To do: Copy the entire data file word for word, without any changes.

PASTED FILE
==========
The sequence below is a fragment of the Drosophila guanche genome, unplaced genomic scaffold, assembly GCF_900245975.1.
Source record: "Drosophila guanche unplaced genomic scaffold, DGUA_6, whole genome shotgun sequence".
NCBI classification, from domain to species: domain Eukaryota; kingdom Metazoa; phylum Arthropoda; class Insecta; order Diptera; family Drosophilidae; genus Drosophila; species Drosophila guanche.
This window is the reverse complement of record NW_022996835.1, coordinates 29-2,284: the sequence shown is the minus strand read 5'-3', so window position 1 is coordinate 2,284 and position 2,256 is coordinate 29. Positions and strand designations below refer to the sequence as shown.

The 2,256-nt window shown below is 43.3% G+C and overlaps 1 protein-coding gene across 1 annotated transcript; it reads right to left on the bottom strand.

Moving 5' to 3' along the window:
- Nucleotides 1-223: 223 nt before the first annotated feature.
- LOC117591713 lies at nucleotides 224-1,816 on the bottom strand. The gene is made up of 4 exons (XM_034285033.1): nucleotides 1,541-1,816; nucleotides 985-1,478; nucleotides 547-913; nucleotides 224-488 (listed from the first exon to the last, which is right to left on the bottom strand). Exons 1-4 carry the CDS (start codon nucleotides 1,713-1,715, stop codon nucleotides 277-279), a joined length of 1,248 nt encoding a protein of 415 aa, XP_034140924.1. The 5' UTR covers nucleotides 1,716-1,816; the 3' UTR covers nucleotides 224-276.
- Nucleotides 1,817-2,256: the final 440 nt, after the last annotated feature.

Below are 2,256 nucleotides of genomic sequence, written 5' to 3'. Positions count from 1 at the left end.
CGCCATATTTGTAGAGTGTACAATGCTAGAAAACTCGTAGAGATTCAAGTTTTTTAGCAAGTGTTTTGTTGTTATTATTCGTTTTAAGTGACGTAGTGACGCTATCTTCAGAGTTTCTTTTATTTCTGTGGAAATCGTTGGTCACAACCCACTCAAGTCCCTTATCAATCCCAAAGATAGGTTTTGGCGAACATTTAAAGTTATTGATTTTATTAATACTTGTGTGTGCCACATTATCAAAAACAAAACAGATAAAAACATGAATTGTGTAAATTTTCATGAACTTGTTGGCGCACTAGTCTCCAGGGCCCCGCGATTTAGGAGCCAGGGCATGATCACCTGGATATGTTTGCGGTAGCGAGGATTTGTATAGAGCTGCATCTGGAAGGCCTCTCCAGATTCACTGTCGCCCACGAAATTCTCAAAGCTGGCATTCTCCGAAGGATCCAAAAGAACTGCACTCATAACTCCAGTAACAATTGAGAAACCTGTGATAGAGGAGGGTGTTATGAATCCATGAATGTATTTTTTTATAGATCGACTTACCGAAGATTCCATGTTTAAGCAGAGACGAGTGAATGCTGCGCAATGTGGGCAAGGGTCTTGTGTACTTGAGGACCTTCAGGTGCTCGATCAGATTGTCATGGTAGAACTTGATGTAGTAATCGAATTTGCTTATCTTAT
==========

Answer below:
The sequence below is a fragment of the Drosophila guanche genome, unplaced genomic scaffold, assembly GCF_900245975.1.
Source record: "Drosophila guanche unplaced genomic scaffold, DGUA_6, whole genome shotgun sequence".
NCBI classification, from domain to species: domain Eukaryota; kingdom Metazoa; phylum Arthropoda; class Insecta; order Diptera; family Drosophilidae; genus Drosophila; species Drosophila guanche.
This window is the reverse complement of record NW_022996835.1, coordinates 29-2,284: the sequence shown is the minus strand read 5'-3', so window position 1 is coordinate 2,284 and position 2,256 is coordinate 29. Positions and strand designations below refer to the sequence as shown.

The 2,256-nt window shown below is 43.3% G+C and overlaps 1 protein-coding gene across 1 annotated transcript; it reads right to left on the bottom strand.

Moving 5' to 3' along the window:
- Nucleotides 1-223: 223 nt before the first annotated feature.
- LOC117591713 lies at nucleotides 224-1,816 on the bottom strand. The gene is made up of 4 exons (XM_034285033.1): nucleotides 1,541-1,816; nucleotides 985-1,478; nucleotides 547-913; nucleotides 224-488 (listed from the first exon to the last, which is right to left on the bottom strand). Exons 1-4 carry the CDS (start codon nucleotides 1,713-1,715, stop codon nucleotides 277-279), a joined length of 1,248 nt encoding a protein of 415 aa, XP_034140924.1. The 5' UTR covers nucleotides 1,716-1,816; the 3' UTR covers nucleotides 224-276.
- Nucleotides 1,817-2,256: the final 440 nt, after the last annotated feature.

Below are 2,256 nucleotides of genomic sequence, written 5' to 3'. Positions count from 1 at the left end.
CGCCATATTTGTAGAGTGTACAATGCTAGAAAACTCGTAGAGATTCAAGTTTTTTAGCAAGTGTTTTGTTGTTATTATTCGTTTTAAGTGACGTAGTGACGCTATCTTCAGAGTTTCTTTTATTTCTGTGGAAATCGTTGGTCACAACCCACTCAAGTCCCTTATCAATCCCAAAGATAGGTTTTGGCGAACATTTAAAGTTATTGATTTTATTAATACTTGTGTGTGCCACATTATCAAAAACAAAACAGATAAAAACATGAATTGTGTAAATTTTCATGAACTTGTTGGCGCACTAGTCTCCAGGGCCCCGCGATTTAGGAGCCAGGGCATGATCACCTGGATATGTTTGCGGTAGCGAGGATTTGTATAGAGCTGCATCTGGAAGGCCTCTCCAGATTCACTGTCGCCCACGAAATTCTCAAAGCTGGCATTCTCCGAAGGATCCAAAAGAACTGCACTCATAACTCCAGTAACAATTGAGAAACCTGTGATAGAGGAGGGTGTTATGAATCCATGAATGTATTTTTTTATAGATCGACTTACCGAAGATTCCATGTTTAAGCAGAGACGAGTGAATGCTGCGCAATGTGGGCAAGGGTCTTGTGTACTTGAGGACCTTCAGGTGCTCGATCAGATTGTCATGGTAGAACTTGATGTAGTAATCGAATTTGCTTATCTTAT